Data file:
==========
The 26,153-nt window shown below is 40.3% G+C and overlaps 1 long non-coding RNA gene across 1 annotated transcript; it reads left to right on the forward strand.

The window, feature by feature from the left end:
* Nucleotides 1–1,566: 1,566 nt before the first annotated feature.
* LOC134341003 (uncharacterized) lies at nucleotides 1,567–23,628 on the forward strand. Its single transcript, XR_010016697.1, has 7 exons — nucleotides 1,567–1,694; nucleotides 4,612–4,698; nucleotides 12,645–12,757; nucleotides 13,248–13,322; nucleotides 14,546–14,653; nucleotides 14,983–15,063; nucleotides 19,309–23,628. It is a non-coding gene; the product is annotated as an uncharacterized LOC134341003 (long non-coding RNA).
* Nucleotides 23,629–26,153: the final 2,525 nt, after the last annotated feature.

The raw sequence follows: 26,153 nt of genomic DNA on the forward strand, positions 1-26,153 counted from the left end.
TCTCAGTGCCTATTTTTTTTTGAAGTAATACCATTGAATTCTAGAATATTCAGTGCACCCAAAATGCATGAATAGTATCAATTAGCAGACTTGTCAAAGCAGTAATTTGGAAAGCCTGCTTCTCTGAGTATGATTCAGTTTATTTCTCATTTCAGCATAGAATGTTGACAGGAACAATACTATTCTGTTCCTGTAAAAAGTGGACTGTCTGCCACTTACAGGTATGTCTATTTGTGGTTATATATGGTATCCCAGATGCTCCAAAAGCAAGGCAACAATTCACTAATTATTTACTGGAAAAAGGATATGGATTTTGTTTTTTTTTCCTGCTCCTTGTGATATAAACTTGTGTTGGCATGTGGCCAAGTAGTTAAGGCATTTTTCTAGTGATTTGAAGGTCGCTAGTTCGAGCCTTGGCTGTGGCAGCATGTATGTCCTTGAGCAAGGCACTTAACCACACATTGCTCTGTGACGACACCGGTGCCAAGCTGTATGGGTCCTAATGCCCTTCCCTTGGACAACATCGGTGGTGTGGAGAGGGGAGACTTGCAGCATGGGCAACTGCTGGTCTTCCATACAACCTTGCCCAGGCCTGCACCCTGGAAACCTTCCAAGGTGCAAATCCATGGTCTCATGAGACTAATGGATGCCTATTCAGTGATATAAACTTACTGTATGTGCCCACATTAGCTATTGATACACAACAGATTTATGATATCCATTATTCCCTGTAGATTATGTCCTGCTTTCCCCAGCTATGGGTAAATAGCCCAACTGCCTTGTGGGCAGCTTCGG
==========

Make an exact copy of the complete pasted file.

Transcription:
The 26,153-nt window shown below is 40.3% G+C and overlaps 1 long non-coding RNA gene across 1 annotated transcript; it reads left to right on the forward strand.

The window, feature by feature from the left end:
* Nucleotides 1–1,566: 1,566 nt before the first annotated feature.
* LOC134341003 (uncharacterized) lies at nucleotides 1,567–23,628 on the forward strand. Its single transcript, XR_010016697.1, has 7 exons — nucleotides 1,567–1,694; nucleotides 4,612–4,698; nucleotides 12,645–12,757; nucleotides 13,248–13,322; nucleotides 14,546–14,653; nucleotides 14,983–15,063; nucleotides 19,309–23,628. It is a non-coding gene; the product is annotated as an uncharacterized LOC134341003 (long non-coding RNA).
* Nucleotides 23,629–26,153: the final 2,525 nt, after the last annotated feature.

The raw sequence follows: 26,153 nt of genomic DNA on the forward strand, positions 1-26,153 counted from the left end.
TCTCAGTGCCTATTTTTTTTTGAAGTAATACCATTGAATTCTAGAATATTCAGTGCACCCAAAATGCATGAATAGTATCAATTAGCAGACTTGTCAAAGCAGTAATTTGGAAAGCCTGCTTCTCTGAGTATGATTCAGTTTATTTCTCATTTCAGCATAGAATGTTGACAGGAACAATACTATTCTGTTCCTGTAAAAAGTGGACTGTCTGCCACTTACAGGTATGTCTATTTGTGGTTATATATGGTATCCCAGATGCTCCAAAAGCAAGGCAACAATTCACTAATTATTTACTGGAAAAAGGATATGGATTTTGTTTTTTTTTCCTGCTCCTTGTGATATAAACTTGTGTTGGCATGTGGCCAAGTAGTTAAGGCATTTTTCTAGTGATTTGAAGGTCGCTAGTTCGAGCCTTGGCTGTGGCAGCATGTATGTCCTTGAGCAAGGCACTTAACCACACATTGCTCTGTGACGACACCGGTGCCAAGCTGTATGGGTCCTAATGCCCTTCCCTTGGACAACATCGGTGGTGTGGAGAGGGGAGACTTGCAGCATGGGCAACTGCTGGTCTTCCATACAACCTTGCCCAGGCCTGCACCCTGGAAACCTTCCAAGGTGCAAATCCATGGTCTCATGAGACTAATGGATGCCTATTCAGTGATATAAACTTACTGTATGTGCCCACATTAGCTATTGATACACAACAGATTTATGATATCCATTATTCCCTGTAGATTATGTCCTGCTTTCCCCAGCTATGGGTAAATAGCCCAACTGCCTTGTGGGCAGCTTCGG